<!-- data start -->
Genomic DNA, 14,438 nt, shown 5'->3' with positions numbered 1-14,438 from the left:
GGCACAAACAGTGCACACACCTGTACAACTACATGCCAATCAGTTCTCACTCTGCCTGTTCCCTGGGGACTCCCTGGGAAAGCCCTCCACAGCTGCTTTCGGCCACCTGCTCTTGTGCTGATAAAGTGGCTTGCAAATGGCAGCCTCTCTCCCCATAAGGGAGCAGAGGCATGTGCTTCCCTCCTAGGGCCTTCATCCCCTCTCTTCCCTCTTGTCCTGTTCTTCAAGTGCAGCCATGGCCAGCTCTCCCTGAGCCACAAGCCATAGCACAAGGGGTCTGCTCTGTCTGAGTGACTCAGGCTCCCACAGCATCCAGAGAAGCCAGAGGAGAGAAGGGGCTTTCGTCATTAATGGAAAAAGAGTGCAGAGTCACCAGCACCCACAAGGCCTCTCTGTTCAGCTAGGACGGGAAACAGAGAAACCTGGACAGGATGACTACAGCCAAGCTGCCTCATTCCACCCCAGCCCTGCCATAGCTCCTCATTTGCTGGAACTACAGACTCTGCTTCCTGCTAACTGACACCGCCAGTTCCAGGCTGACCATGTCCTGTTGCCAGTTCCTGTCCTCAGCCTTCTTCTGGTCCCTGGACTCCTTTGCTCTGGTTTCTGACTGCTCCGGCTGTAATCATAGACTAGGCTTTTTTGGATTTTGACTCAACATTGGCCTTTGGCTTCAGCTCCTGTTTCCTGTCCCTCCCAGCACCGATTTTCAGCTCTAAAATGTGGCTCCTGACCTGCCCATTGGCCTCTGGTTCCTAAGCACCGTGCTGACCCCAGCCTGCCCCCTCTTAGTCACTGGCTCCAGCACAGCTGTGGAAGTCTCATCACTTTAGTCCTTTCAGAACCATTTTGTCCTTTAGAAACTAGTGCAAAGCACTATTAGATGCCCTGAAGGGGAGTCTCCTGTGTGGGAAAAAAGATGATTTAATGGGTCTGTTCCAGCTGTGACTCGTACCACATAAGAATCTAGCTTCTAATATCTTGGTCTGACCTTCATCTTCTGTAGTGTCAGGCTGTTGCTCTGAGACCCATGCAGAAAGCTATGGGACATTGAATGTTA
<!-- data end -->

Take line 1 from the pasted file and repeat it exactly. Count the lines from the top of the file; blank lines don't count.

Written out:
Genomic DNA, 14,438 nt, shown 5'->3' with positions numbered 1-14,438 from the left: